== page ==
As U.S. exporters met with hundreds of buyers and representatives of Japan’s retail and foodservice industries at FoodEx Japan, USMEF promoted U.S. red meat by serving samples of U.S. beef tongue and thin-sliced and fried U.S. pork cutlets aimed at “on the go” customers. Funding for USMEF’s participation in the Tokyo show, which attracted 80,000 visitors, was provided by the USDA Market Access Program (MAP), the Beef Checkoff Program and the Pork Checkoff.
“We had a very active show and we were able to reach many current customers and potential customers – it is Asia’s largest food show, so we see what our competition is doing, as well,” said Greg Hanes, USMEF assistant vice president for international marketing. “There was a steady stream of visitors to the USMEF booth and it often seemed that it was one of the busiest places at the show. The mix of attendees was amazing. It ranged from representatives of small importers or restaurants all the way to the presidents of some of the largest food companies in Japan – and in the world, for that matter.”
The USMEF kitchen was also busy, as chefs prepared U.S. beef and pork dishes for attendees to sample. Beef tongue is very popular in Japan and USMEF has been working to gain a larger share of that market, promoting the tenderness of corn-fed U.S. beef tongue over that of grass-fed competitors. Japan imported more than 19,000 metric tons of U.S. beef tongue in 2016, up 15 percent year-over-year, valued at $286 million – up 43 percent.*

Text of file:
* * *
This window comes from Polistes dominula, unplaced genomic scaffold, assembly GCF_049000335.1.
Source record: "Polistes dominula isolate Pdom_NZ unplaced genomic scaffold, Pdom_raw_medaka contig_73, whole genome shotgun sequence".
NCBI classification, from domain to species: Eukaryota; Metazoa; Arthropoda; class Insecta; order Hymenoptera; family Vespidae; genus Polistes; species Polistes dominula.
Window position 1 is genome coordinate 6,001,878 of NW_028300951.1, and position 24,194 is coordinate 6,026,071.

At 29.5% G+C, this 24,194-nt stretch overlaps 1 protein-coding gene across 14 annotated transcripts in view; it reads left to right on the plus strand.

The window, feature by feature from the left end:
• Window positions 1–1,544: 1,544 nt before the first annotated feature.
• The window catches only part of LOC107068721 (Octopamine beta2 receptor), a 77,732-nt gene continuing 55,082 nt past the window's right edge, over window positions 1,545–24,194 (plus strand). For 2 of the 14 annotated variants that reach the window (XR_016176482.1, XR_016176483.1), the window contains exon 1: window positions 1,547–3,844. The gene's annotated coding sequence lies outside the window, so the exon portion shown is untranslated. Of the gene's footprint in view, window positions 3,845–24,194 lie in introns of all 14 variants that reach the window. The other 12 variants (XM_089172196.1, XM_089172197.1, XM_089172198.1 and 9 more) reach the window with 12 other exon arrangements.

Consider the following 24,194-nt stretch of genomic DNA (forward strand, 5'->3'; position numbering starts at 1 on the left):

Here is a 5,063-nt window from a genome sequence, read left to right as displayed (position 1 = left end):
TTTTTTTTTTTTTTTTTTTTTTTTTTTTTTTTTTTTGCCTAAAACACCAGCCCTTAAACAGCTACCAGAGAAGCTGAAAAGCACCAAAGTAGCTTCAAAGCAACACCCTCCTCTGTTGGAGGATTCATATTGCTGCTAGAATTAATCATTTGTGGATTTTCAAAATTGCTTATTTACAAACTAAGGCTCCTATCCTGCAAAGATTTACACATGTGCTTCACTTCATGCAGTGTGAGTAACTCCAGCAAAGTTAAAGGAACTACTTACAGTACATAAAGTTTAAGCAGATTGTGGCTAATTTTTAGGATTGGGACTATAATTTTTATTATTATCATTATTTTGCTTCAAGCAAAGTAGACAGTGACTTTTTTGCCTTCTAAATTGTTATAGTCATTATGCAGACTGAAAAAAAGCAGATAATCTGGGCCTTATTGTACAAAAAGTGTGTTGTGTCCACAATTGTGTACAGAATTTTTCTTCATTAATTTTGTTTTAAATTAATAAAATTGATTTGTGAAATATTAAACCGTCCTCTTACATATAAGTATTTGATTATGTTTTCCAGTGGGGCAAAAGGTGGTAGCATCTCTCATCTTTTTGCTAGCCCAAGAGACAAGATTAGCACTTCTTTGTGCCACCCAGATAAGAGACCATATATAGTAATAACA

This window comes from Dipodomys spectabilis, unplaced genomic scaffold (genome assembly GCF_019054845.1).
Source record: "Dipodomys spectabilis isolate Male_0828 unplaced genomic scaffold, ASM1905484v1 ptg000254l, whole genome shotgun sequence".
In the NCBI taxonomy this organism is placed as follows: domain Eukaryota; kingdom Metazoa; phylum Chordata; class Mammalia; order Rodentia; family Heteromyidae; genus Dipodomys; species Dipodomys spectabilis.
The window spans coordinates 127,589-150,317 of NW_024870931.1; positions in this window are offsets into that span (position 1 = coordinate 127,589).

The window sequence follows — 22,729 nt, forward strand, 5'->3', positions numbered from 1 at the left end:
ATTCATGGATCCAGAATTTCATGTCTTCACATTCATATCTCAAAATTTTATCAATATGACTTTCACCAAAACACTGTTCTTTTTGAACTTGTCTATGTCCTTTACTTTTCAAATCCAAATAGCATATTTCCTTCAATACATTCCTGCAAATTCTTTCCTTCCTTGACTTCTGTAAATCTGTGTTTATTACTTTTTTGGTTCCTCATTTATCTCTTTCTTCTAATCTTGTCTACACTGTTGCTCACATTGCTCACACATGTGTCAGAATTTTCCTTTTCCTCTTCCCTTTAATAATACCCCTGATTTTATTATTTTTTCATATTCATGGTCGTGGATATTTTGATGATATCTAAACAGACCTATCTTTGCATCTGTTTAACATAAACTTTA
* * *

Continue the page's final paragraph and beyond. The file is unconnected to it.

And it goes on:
A new concept offered to visitors was sous-vide style U.S. beef tongue.
“Our goal was to demonstrate the flavor and tenderness of U.S. beef tongue because many Japanese restaurants and foodservice companies are serving it. They are always looking for new and better ways to appeal to their customers and sous-vide style was a new and unique concept to them,” said Hanes. “The samples backed up what we have been telling them about the quality of U.S. beef tongue.”
On the pork side, USMEF prepared and distributed samples of Tonkatsu, one of the most beloved western-style foods in Japan – with a twist. For FoodEx visitors, USMEF used very thin slices of pork breaded with flour, egg and bread crumbs. The dish was deep-fried and served so that it could be easily eaten while walking.
“The Japanese market is very focused on convenience. This concept not only provided convenience, but also played to one of Japan’s favorite pork dishes,” he said. “It’s sort of like a comfort food and our chefs did a really spectacular job with it.”
Hanes said popular topics at this year’s FoodEx were the availability of chilled red meat and the importance of branding. USMEF member companies could discuss these issues with buyers and learn about their needs.
“This was my first time at FoodEx and I was amazed by the marketplace and the potential we have there,” said John Majchrowicz, chief operating officer at Meats by Linz, a family-owned meat purveyor based in Illinois. “More than anything, I want to thank USMEF and USDA, as they made my job so much easier with all the support we received during the show.”
Those with more experience at FoodEx said the event keeps getting better.
“We’ve been coming to FoodEx for 20 years as it is a great venue to not only see our existing customers but to meet other interested companies in Japan,” said Avy Konor, director of international business at Sugardale, an Ohio-based company that provides smoked and processed meats to the retail sector.
*Editor’s note: this article was recently updated using Japanese import data rather than U.S. export data, because it more accurately captures the full volume and value of both chilled and frozen beef tongue shipments to Japan.